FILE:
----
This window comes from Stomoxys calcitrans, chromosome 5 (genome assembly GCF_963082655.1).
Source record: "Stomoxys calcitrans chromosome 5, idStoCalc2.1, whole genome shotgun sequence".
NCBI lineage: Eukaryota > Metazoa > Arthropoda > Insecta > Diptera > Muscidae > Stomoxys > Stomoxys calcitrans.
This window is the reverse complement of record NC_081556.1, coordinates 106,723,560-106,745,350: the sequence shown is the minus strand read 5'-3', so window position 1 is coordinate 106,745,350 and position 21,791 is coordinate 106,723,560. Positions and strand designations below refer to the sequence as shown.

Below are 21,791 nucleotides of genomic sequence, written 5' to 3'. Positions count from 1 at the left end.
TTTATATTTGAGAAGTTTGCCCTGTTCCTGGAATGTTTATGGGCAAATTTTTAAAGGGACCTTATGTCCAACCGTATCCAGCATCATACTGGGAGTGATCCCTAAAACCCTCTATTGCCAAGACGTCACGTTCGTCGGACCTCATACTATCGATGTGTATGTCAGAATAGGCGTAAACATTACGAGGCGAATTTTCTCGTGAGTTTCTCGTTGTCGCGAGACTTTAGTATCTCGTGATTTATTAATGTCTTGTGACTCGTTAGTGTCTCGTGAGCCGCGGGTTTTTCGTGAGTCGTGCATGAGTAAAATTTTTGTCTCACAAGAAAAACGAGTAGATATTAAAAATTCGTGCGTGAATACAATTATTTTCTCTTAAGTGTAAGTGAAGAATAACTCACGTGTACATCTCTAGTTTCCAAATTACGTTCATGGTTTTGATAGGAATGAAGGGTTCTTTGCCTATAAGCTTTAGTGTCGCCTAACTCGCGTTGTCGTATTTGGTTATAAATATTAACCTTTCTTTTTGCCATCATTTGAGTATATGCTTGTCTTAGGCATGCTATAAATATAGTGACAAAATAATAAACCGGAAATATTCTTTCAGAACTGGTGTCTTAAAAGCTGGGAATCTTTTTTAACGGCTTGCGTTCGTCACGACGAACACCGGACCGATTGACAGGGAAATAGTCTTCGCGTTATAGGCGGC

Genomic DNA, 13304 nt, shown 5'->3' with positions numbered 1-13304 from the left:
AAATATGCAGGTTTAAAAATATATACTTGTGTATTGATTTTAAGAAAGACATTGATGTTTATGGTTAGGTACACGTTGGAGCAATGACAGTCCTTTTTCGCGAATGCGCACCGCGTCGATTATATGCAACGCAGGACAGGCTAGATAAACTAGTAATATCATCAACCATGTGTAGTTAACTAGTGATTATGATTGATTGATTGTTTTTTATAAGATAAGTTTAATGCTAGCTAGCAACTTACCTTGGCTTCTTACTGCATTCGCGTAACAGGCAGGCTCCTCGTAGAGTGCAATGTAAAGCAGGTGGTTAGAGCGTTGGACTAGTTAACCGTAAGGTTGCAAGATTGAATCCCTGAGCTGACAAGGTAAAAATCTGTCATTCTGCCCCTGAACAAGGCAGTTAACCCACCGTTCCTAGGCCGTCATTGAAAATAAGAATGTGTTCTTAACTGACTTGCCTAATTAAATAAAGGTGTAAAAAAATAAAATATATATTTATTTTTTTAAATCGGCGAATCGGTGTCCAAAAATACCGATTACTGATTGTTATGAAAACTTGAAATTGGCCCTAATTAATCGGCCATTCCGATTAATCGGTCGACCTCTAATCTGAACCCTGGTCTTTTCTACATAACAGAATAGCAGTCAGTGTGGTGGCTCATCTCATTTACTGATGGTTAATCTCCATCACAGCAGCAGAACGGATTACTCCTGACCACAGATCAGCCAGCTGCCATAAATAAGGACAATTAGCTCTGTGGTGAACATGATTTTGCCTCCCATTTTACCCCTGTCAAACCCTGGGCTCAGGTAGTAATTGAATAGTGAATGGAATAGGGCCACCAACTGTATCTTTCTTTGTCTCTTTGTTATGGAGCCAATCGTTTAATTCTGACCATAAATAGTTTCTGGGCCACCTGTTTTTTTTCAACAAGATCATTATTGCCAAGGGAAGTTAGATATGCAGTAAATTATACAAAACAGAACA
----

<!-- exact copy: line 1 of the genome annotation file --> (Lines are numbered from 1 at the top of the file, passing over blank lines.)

This window comes from Stomoxys calcitrans, chromosome 5 (genome assembly GCF_963082655.1).